Widely recognized as a center of the music industry, Nashville is given the nickname "Music City." But 200 years ago, none of the residents knew that they were establishing an industry that would be synonymous with the city: one of the first hymnals was produced by a Nashville company; a native composed a popular Civil War song; and a cappella ensemble Fisk Jubilee Singers successfully toured Europe in 1871.
They were humble beginnings. The real beginning of Nashville's legacy as "Music City" didn't begin until the 1920s. Learn more about the history of Nashville below:
The Origins of Nashville's Legacy as "Music City"
Significant prosperity really began when radio was generally embraced as medium for communication in the 1920s. WSM radio station was set up by a local insurance company, National Life & Accident Insurance, for its own promotion alongside public service. Later in 1925, the station's Saturday night "barn dance" became the Grand Ole Opry, throughout which contributed to the popularity of country music in the country. Life & Casualty, another insurance company, also established its own radio station, WLAC. Its rhythm and blues song selection helped the careers of local talent.
In the 1950s, record companies soon opened Nashville offices and started to come after these local celebrities. Nashville's identity as Music City took hold when Elvis started recording in the city. Fans even to this day often visit RCA Studio B to learn more about the King of Rock and Roll.
Music City in the Present
Back to present times, Nashville is home to two cable television stations, namely, Great American Country and Country Music Television. Avid fans turn to these channels for music and artist profiles.
Despite a pleasure of the ear, Music Row (a term coined to 16th and 17th Avenues South) shows that the music of Nashville is also a sightly view. Though much of modern Christian worship and popular music is headquartered here, one can also find publishing houses devoted to country.
Major Music Organizations in Nashville
Various organizations – the American Society of Composers, SESAC, Authors and Publishers (ASCAP), and Broadcast Music International (BMI) – have offices on Music Row. They guarantee the rights for performers and music writers to be successful in their career. Nashville is also the birthplace of Country Music Association, when rock and roll music started to dominate over country. Advocating to the people the appreciation for American music traditions is what Americana Music Association and Barbershop Harmony Society strives to achieve. Naxos Music, the largest classic music publishers in the world, is headquartered down the road in Franklin.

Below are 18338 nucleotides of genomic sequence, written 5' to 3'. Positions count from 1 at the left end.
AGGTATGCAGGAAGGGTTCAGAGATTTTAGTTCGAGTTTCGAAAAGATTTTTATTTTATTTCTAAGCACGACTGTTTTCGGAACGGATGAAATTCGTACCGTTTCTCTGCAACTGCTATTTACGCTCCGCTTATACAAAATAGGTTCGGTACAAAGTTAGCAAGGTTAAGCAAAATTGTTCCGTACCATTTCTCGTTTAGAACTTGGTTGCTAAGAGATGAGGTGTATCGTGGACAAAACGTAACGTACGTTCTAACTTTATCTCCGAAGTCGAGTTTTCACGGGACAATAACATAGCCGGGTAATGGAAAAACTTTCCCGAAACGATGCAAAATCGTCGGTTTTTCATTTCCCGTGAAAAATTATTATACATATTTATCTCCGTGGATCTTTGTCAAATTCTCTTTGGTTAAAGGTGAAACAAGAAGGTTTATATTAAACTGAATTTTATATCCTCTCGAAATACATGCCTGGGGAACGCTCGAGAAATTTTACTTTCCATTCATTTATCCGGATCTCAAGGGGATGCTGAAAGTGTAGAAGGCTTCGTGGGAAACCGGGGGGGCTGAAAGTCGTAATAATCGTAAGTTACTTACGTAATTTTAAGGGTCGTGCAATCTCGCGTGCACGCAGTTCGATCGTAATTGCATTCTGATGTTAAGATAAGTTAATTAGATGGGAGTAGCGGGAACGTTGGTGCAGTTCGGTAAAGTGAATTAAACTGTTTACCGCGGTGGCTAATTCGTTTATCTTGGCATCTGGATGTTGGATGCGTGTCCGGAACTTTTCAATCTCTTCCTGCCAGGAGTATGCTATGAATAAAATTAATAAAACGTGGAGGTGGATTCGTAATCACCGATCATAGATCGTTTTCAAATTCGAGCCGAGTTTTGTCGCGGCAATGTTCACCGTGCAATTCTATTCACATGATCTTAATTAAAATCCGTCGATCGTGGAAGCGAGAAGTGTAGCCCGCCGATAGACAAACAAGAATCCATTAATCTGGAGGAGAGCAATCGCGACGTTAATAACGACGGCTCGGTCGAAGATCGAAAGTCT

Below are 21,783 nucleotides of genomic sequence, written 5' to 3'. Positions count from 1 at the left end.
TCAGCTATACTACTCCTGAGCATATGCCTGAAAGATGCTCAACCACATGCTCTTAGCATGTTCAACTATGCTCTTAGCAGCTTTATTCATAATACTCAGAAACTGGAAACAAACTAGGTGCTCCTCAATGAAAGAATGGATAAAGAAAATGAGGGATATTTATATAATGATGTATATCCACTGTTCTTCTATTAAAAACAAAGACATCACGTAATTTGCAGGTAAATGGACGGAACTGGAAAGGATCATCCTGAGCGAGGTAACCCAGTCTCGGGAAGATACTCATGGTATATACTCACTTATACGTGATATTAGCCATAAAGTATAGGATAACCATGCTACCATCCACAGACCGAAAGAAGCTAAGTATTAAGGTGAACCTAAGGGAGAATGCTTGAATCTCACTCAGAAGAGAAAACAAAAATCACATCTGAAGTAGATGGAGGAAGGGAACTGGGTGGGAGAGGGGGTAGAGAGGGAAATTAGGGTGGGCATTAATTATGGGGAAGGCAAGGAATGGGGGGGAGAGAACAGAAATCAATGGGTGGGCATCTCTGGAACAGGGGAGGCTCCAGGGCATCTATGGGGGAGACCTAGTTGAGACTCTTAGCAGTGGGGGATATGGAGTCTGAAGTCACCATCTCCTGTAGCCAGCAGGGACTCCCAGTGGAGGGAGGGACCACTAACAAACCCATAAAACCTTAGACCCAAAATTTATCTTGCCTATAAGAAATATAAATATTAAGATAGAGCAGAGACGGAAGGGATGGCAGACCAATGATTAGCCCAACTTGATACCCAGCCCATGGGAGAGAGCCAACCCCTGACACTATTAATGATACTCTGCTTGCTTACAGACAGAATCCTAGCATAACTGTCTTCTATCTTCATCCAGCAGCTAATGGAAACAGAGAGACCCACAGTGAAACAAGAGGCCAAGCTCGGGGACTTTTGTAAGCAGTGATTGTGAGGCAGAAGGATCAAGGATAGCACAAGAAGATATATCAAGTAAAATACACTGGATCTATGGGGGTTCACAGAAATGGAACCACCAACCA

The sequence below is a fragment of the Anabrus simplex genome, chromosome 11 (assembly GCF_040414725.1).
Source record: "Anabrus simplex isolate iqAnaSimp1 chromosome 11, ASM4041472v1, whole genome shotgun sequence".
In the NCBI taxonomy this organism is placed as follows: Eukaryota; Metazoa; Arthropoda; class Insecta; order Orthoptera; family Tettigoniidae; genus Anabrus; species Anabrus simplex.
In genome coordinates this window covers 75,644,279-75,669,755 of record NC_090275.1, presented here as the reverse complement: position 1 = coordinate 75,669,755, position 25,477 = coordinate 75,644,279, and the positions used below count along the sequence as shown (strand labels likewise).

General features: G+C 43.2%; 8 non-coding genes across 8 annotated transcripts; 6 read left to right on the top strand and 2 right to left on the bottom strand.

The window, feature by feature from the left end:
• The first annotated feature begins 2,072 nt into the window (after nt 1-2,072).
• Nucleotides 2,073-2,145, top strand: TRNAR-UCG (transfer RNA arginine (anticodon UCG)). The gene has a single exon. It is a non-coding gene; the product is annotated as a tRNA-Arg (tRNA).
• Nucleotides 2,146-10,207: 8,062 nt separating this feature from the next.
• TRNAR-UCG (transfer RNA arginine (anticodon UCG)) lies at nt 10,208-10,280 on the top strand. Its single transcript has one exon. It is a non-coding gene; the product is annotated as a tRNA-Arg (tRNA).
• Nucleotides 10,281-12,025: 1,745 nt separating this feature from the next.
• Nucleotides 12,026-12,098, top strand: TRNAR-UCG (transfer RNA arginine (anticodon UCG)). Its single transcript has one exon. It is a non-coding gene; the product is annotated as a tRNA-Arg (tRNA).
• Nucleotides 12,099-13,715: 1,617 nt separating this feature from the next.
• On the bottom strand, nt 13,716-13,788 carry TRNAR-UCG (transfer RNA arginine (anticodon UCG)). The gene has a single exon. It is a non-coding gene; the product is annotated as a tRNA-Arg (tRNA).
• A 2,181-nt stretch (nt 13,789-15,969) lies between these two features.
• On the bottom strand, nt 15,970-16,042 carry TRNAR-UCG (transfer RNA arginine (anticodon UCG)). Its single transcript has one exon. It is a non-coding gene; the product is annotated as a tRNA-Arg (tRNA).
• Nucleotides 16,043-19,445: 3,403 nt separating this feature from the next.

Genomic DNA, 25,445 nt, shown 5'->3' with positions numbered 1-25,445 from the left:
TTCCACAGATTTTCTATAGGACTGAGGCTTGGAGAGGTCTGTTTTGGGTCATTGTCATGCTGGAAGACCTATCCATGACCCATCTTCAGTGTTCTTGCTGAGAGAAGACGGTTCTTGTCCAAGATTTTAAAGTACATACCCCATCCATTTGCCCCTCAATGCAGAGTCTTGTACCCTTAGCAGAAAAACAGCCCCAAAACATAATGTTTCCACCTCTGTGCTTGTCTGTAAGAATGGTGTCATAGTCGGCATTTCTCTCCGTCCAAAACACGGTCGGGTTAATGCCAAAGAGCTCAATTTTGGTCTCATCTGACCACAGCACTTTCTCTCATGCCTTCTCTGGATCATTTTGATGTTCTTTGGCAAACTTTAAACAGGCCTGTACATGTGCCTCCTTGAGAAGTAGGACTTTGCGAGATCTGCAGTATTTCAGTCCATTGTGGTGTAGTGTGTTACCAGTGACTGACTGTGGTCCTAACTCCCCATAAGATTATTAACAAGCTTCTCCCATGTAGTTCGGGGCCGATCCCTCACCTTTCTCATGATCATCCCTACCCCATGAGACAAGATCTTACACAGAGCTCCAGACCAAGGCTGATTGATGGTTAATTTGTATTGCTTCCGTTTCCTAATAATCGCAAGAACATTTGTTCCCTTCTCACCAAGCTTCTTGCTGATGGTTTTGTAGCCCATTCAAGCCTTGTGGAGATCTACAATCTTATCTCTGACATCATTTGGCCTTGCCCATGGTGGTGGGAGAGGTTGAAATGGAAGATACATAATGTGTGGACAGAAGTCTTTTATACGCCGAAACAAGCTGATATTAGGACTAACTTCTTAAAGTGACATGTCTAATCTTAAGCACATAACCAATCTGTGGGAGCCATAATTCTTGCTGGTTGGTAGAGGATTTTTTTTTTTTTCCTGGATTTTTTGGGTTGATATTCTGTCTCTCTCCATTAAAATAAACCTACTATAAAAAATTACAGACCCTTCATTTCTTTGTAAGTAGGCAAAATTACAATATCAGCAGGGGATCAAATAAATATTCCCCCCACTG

Other Industries in Nashville
Recording music is not what Nashville is only about; they create too. Gibson Guitars manufactures its titular musical instrument and invented the archtop guitars. A small record pressing facility known as United Record Pressing is also located here.
Seeing a number of guitars, clothes adorned with rhinestones, and gold records is therefore hardly a surprise when touring the Country Music Hall of Fame and Museum. Together with the music industry, it helps preserve the century-old tradition of country music and more. Their combined endeavors paved the way for about 1,500 entertainment businesses, which provide 20,000 jobs and $700m annual revenue. Tourism adds extra revenue and creates another 14,000 jobs.
Nashville's Best Musical Attractions
Residents enjoy calling Nashville home because there is an array of musical attractions and venues throughout the city—many of which are world-famous. Some of Nashville’s top music-themed museums and attractions enjoyed by locals and visitors alike include:
Country Music Hall of Fame and Museum
Two and a half million music-related artifacts are safeguarded within the walls of this museum, including original recordings, stage costumes, priceless instruments and much more.
Historic RCA Studio B
Known amid the music industry as "The Home of 1,000 Hits,” many greats recorded top hits here. A two-hour tour of the inner workings of the studio can be included with a package admission to the Country Music Hall of Fame and Museum.
Gallery of Iconic Guitars at Belmont
Known locally as The GIG, visitors have a unique opportunity to get up-close to more than 100 rare, historical instruments. This intimate experience also provides in-depth details about each piece.
The Grand Ole Opry
The place that launched the careers of many country music legends still hosts incredible shows featuring up-and-comers and classic artists throughout the year.
Music City Walk of Fame Park
Nashville’s very own testament to the singers, writers, recording teams and stars representative of the best in the country music industry. It’s fun to take photos with favorites, and the park features special events and live music periodically.
There are many more musical attractions in Nashville to enjoy, as Music City abounds with citywide venues, museums, galleries and studios dedicated to fostering keeping country alive and well across the world.
Meeting Nashville's Celebrities
While Music City does not boast as many celebrities as New York and Los Angeles, seeing a famed artist is a priceless delight nonetheless. But Nashville celebrities do not experience the same extra attention Hollywood celebrities get. You may encounter Kim Carnes leaving her yoga class and Alan Jackson filling his car with gas at the station, but with no mobs disturbing their everyday affairs. They're treated just like ordinary neighbors.
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